The original sources are also available for any investigative journalists who require them, provided that they respect the same criteria as we do for protecting sources and people not directly linked to political or economic responsibilities.
The original material we received contains 7,237 emails = 6,569 + 669 (SPAM) with 932 attachments. After the initial revision, we are publishing 443 emails and only a few of the attachments.
They will be published in four folders, in chronological order and with a search tool so that anyone who is interested or who needs information for their research can easily find it by simply typing in a word (in Spanish), like, for example, "black" (from "Black" Credit Cards), "preferred shares", etc.
The vast majority of the emails that are here have already been published, while others have not. We have also omitted some emails that had previously been published that did not meet the editorial criteria outlined here.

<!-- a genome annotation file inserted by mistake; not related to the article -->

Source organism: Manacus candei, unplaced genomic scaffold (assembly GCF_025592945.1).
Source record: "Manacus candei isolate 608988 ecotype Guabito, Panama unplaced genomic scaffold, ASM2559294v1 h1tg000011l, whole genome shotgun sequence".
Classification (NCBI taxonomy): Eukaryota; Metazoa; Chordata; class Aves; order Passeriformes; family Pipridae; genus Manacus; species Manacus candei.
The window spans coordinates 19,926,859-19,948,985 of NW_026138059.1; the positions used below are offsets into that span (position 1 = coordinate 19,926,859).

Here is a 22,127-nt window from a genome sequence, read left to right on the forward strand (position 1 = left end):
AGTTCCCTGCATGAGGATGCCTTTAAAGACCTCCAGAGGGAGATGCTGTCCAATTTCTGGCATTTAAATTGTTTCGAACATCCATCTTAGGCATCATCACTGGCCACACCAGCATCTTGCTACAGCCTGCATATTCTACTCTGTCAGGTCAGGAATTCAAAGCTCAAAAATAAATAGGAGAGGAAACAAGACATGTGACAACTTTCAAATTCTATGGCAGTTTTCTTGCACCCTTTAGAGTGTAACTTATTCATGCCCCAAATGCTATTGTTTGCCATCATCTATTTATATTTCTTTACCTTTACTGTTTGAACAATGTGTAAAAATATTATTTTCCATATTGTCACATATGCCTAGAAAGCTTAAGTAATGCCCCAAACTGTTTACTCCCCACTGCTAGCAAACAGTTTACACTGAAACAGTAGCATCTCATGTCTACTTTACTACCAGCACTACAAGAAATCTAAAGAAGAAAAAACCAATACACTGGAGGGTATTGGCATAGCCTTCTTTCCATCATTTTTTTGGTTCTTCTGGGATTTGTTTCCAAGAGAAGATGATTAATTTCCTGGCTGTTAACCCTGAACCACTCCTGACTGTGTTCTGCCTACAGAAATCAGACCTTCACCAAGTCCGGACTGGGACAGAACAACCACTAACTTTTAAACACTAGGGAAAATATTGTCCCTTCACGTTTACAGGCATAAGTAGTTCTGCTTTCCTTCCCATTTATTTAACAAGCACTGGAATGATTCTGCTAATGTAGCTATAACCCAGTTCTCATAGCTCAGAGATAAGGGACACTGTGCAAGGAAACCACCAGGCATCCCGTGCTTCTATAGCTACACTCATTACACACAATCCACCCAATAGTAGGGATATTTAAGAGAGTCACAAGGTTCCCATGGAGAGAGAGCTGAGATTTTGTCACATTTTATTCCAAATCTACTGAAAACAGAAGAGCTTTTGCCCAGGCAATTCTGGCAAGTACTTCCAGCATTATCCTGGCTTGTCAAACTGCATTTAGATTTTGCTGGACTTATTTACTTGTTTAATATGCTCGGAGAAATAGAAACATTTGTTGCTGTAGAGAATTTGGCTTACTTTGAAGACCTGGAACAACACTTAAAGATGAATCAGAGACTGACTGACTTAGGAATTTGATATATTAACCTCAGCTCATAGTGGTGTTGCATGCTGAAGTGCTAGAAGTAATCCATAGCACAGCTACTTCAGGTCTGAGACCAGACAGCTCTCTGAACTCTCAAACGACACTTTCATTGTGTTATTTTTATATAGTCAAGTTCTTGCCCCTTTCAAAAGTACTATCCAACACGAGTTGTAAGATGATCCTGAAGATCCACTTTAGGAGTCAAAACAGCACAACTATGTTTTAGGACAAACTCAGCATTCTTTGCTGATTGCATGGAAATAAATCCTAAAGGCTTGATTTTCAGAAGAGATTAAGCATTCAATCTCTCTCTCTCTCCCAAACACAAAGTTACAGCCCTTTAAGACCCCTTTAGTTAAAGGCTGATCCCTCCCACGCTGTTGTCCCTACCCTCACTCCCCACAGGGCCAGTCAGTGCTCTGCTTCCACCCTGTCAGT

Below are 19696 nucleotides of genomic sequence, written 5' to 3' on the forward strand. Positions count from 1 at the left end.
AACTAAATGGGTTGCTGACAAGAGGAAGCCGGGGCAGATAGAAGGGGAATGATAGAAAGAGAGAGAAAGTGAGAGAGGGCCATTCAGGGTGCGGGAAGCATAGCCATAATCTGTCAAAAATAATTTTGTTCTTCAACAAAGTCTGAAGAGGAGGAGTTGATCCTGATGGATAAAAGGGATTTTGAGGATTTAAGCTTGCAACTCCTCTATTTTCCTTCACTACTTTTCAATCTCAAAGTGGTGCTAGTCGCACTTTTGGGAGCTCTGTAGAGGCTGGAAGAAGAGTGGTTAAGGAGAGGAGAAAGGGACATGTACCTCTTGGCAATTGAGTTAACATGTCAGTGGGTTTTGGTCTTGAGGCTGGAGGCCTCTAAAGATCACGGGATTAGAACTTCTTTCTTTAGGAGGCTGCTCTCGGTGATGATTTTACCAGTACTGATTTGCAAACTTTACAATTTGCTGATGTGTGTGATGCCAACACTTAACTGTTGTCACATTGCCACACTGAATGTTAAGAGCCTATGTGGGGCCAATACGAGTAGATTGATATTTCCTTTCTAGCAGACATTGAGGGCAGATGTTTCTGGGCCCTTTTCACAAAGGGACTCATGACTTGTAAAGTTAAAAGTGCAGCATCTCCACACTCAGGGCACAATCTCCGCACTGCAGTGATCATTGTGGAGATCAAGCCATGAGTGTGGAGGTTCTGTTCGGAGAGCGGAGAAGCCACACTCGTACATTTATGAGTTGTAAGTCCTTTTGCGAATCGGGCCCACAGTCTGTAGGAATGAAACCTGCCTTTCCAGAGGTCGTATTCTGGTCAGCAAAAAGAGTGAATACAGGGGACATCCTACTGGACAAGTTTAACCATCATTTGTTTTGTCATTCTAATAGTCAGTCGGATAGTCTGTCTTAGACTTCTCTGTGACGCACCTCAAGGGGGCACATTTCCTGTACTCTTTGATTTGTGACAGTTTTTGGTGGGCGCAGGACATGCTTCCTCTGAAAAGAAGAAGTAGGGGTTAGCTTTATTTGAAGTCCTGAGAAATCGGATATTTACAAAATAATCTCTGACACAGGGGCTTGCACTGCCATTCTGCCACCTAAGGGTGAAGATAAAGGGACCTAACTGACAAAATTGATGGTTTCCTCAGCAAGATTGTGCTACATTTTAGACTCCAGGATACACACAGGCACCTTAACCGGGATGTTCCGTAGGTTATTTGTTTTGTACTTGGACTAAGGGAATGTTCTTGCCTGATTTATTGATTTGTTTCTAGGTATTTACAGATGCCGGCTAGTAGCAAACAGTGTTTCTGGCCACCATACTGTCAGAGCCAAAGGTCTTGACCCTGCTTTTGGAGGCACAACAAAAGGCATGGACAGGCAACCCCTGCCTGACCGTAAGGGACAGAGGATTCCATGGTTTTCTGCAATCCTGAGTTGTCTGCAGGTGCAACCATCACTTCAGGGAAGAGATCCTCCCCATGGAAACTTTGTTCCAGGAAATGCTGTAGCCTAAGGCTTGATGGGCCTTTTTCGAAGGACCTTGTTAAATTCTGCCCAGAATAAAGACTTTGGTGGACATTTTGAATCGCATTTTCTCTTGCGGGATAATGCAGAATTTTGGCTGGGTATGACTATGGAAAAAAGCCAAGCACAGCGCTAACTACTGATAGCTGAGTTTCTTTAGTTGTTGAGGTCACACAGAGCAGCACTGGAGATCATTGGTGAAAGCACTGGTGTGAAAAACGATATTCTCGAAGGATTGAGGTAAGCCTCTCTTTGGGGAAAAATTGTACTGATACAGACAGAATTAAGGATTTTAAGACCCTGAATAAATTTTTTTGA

Due to the fact that we do not have the resources to thoroughly cover every topic, we have passed in bulk some of the specific themes to interested, specialised journalists who will perform this task. For that reason, topics such as arms negotiations or the Iberia Airlines situation will not appear.
Apart from what has been mentioned above, here we will, in general terms, explain which types of emails and content have NOT been included from the original source: